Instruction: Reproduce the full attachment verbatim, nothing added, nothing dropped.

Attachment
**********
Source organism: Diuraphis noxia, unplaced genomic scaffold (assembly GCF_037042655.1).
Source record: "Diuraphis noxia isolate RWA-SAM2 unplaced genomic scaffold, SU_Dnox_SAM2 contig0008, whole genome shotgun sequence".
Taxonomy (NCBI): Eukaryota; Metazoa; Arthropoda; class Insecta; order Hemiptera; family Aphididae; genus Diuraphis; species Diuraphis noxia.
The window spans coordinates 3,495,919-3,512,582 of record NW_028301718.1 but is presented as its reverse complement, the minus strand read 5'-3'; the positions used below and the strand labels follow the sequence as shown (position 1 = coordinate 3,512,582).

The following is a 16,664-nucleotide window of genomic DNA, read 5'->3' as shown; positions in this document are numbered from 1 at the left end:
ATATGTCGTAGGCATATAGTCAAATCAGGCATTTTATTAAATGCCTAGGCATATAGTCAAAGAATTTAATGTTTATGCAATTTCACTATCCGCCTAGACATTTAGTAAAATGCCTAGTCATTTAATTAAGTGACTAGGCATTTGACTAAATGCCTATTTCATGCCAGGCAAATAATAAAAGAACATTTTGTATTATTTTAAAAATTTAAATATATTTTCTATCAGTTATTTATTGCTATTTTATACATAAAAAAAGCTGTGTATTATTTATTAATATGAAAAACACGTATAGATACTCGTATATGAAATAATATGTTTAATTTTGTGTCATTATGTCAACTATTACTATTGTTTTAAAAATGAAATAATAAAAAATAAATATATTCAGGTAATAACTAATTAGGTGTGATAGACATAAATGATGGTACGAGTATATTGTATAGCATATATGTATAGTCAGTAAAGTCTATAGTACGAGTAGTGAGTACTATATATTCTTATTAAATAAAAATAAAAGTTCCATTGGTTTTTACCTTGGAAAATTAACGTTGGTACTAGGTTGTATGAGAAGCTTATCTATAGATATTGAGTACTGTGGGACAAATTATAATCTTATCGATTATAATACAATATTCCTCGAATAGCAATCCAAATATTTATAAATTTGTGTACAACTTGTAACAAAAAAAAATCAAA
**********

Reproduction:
Source organism: Diuraphis noxia, unplaced genomic scaffold (assembly GCF_037042655.1).
Source record: "Diuraphis noxia isolate RWA-SAM2 unplaced genomic scaffold, SU_Dnox_SAM2 contig0008, whole genome shotgun sequence".
Taxonomy (NCBI): Eukaryota; Metazoa; Arthropoda; class Insecta; order Hemiptera; family Aphididae; genus Diuraphis; species Diuraphis noxia.
The window spans coordinates 3,495,919-3,512,582 of record NW_028301718.1 but is presented as its reverse complement, the minus strand read 5'-3'; the positions used below and the strand labels follow the sequence as shown (position 1 = coordinate 3,512,582).

The following is a 16,664-nucleotide window of genomic DNA, read 5'->3' as shown; positions in this document are numbered from 1 at the left end:
ATATGTCGTAGGCATATAGTCAAATCAGGCATTTTATTAAATGCCTAGGCATATAGTCAAAGAATTTAATGTTTATGCAATTTCACTATCCGCCTAGACATTTAGTAAAATGCCTAGTCATTTAATTAAGTGACTAGGCATTTGACTAAATGCCTATTTCATGCCAGGCAAATAATAAAAGAACATTTTGTATTATTTTAAAAATTTAAATATATTTTCTATCAGTTATTTATTGCTATTTTATACATAAAAAAAGCTGTGTATTATTTATTAATATGAAAAACACGTATAGATACTCGTATATGAAATAATATGTTTAATTTTGTGTCATTATGTCAACTATTACTATTGTTTTAAAAATGAAATAATAAAAAATAAATATATTCAGGTAATAACTAATTAGGTGTGATAGACATAAATGATGGTACGAGTATATTGTATAGCATATATGTATAGTCAGTAAAGTCTATAGTACGAGTAGTGAGTACTATATATTCTTATTAAATAAAAATAAAAGTTCCATTGGTTTTTACCTTGGAAAATTAACGTTGGTACTAGGTTGTATGAGAAGCTTATCTATAGATATTGAGTACTGTGGGACAAATTATAATCTTATCGATTATAATACAATATTCCTCGAATAGCAATCCAAATATTTATAAATTTGTGTACAACTTGTAACAAAAAAAAATCAAA